An important part of the apartheid lobby’s power is the administration’s obsession with fundraising and pro-Israel individuals have contributed far more money to the university than pro-Palestinian voices. In 2022 Canadian-Israeli billionaire Sylvan Adams put up $29 million to establish the Sylvan Adams Sports Science Institute as part of a project that partners McGill with Tel Aviv University. That year Charles Bronfman gave $5 million for a speaker series in his name at the McGill Institute for the Study of Canada, which his money helped establish three decades ago. The arch-Zionist Bronfman family has funded various buildings and initiatives at the university, and McGill’s new chancellor, Pierre Boivin, is Vice-Chair of the Board of Stephen Bronfman’s private investment firm Claridge Inc.

The divergent position of donors and students has become increasingly stark, as protesters regularly highlight. In recent months, there have been multiple large-scale rallies at McGill calling for divestment, and last month 1,200 students, alumni, and professors signed a statement calling for divestment. Two months ago, students blocked the DeSautels management building for a day calling for the end of its exchange programs with Hebrew University, and two weeks ago, activists renamed some 30 edifices on campus for Palestinian villages erased by Zionism. Since February multiple students have been on indefinite or rotating hunger strikes calling for divestment. Two students were hospitalized as a result, but the administration has refused to even meet the hunger strikers.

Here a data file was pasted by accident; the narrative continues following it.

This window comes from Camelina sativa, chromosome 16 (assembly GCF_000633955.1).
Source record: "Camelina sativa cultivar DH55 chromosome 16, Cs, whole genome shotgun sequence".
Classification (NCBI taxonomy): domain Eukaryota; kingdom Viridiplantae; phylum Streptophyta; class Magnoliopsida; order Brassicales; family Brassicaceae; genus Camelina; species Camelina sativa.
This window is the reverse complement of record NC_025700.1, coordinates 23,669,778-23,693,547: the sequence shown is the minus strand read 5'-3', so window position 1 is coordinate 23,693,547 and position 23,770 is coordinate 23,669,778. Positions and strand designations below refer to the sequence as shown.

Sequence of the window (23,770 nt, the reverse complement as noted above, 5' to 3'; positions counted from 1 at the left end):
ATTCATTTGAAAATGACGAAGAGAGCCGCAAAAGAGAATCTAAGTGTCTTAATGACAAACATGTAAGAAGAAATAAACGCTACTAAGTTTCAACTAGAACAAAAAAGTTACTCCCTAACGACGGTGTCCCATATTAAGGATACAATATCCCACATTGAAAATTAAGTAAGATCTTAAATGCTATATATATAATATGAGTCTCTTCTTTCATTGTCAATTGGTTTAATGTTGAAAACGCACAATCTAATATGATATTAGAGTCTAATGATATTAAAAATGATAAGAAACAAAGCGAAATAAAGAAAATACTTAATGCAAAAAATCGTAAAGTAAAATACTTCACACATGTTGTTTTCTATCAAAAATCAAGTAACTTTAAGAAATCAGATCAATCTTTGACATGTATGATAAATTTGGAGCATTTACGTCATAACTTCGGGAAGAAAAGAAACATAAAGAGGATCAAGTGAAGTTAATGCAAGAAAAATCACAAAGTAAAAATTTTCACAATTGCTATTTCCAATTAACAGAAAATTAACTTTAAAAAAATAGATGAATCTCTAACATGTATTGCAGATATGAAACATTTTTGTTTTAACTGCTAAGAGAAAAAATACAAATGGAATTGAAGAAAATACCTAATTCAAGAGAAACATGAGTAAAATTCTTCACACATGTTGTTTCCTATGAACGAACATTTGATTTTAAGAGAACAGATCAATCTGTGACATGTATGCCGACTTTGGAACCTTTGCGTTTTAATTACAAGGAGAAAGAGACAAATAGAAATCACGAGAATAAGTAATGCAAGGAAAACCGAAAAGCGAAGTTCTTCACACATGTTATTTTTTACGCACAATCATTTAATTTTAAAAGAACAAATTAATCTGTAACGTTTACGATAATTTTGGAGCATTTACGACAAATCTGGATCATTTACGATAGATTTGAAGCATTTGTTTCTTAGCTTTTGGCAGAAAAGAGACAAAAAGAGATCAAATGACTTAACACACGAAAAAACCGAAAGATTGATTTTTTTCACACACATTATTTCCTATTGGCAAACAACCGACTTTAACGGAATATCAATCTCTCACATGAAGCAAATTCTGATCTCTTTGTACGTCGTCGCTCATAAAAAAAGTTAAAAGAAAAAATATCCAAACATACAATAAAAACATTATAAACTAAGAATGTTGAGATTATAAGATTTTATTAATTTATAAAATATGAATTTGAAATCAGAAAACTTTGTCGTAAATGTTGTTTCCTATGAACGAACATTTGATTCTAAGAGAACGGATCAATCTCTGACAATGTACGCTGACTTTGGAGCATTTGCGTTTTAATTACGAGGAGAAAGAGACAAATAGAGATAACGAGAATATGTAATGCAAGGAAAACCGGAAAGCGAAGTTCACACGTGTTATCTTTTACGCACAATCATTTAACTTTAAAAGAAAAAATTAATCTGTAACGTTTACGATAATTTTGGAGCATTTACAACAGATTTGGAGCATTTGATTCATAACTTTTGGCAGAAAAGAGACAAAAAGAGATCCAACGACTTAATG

Those who have taken over parts of the university’s lower field are saying they won’t leave until McGill divests its holdings in multiple firms complicit in Israeli violence. They also want an end to a series of exchange programs with Israeli universities.

During its first 36 hours the encampment has grown substantially and has become far better organized. There was a Passover celebration Sunday evening and multiple workshops and film screenings. Amidst the rain, at least 500 rallied on campus Sunday afternoon.

The movement is also spreading. An encampment began Monday morning at the University of British Columbia and another is planned for later in the day at the University of Ottawa.

Students across the country are siding with the people of Gaza.